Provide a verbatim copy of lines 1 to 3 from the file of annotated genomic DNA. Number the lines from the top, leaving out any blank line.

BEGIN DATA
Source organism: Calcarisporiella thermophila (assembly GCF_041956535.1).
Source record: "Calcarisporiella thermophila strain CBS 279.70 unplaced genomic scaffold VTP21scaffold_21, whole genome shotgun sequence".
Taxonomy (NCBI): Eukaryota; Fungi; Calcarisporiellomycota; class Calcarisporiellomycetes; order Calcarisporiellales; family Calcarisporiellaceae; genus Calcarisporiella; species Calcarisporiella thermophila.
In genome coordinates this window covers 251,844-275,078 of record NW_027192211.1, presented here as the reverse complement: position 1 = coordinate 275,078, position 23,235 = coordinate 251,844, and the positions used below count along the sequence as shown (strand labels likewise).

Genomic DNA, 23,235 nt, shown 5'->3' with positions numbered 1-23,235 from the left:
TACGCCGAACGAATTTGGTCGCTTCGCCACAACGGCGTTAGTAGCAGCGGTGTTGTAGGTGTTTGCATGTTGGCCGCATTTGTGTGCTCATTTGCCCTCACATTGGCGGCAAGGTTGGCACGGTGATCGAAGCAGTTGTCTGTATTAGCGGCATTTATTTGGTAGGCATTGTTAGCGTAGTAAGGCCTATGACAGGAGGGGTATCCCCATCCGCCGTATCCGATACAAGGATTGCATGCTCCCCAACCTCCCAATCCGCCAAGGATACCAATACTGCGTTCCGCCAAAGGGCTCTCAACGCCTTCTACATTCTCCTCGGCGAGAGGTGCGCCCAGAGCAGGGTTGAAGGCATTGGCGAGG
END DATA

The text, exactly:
Source organism: Calcarisporiella thermophila (assembly GCF_041956535.1).
Source record: "Calcarisporiella thermophila strain CBS 279.70 unplaced genomic scaffold VTP21scaffold_21, whole genome shotgun sequence".
Taxonomy (NCBI): Eukaryota; Fungi; Calcarisporiellomycota; class Calcarisporiellomycetes; order Calcarisporiellales; family Calcarisporiellaceae; genus Calcarisporiella; species Calcarisporiella thermophila.